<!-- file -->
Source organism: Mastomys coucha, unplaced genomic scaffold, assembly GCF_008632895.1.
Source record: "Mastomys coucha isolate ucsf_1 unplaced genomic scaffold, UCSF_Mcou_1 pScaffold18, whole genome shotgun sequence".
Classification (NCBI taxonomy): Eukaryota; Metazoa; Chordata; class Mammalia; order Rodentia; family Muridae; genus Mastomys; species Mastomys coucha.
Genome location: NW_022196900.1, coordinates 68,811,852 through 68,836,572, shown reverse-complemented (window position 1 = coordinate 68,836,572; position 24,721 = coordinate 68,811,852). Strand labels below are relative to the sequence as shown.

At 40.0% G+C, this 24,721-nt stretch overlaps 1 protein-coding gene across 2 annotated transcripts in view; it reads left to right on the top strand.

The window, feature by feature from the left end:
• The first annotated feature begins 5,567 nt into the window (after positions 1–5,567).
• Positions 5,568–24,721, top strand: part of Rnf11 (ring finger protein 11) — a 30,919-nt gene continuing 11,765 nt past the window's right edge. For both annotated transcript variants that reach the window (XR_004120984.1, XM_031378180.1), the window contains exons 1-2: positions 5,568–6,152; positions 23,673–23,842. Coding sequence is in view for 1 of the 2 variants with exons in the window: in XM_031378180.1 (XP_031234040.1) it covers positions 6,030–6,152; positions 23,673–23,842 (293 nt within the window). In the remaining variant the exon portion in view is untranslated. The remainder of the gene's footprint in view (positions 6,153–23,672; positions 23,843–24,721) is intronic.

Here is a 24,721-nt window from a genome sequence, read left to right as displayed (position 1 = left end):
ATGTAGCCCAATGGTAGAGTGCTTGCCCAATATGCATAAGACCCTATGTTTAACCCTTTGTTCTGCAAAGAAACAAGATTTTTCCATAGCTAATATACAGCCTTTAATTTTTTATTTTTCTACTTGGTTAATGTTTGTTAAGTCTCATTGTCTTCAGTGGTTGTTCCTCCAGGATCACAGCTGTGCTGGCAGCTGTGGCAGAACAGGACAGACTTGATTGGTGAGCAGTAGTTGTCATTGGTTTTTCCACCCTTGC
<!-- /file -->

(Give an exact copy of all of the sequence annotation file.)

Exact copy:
Source organism: Mastomys coucha, unplaced genomic scaffold, assembly GCF_008632895.1.
Source record: "Mastomys coucha isolate ucsf_1 unplaced genomic scaffold, UCSF_Mcou_1 pScaffold18, whole genome shotgun sequence".
Classification (NCBI taxonomy): Eukaryota; Metazoa; Chordata; class Mammalia; order Rodentia; family Muridae; genus Mastomys; species Mastomys coucha.
Genome location: NW_022196900.1, coordinates 68,811,852 through 68,836,572, shown reverse-complemented (window position 1 = coordinate 68,836,572; position 24,721 = coordinate 68,811,852). Strand labels below are relative to the sequence as shown.

At 40.0% G+C, this 24,721-nt stretch overlaps 1 protein-coding gene across 2 annotated transcripts in view; it reads left to right on the top strand.

The window, feature by feature from the left end:
• The first annotated feature begins 5,567 nt into the window (after positions 1–5,567).
• Positions 5,568–24,721, top strand: part of Rnf11 (ring finger protein 11) — a 30,919-nt gene continuing 11,765 nt past the window's right edge. For both annotated transcript variants that reach the window (XR_004120984.1, XM_031378180.1), the window contains exons 1-2: positions 5,568–6,152; positions 23,673–23,842. Coding sequence is in view for 1 of the 2 variants with exons in the window: in XM_031378180.1 (XP_031234040.1) it covers positions 6,030–6,152; positions 23,673–23,842 (293 nt within the window). In the remaining variant the exon portion in view is untranslated. The remainder of the gene's footprint in view (positions 6,153–23,672; positions 23,843–24,721) is intronic.

Here is a 24,721-nt window from a genome sequence, read left to right as displayed (position 1 = left end):
ATGTAGCCCAATGGTAGAGTGCTTGCCCAATATGCATAAGACCCTATGTTTAACCCTTTGTTCTGCAAAGAAACAAGATTTTTCCATAGCTAATATACAGCCTTTAATTTTTTATTTTTCTACTTGGTTAATGTTTGTTAAGTCTCATTGTCTTCAGTGGTTGTTCCTCCAGGATCACAGCTGTGCTGGCAGCTGTGGCAGAACAGGACAGACTTGATTGGTGAGCAGTAGTTGTCATTGGTTTTTCCACCCTTGC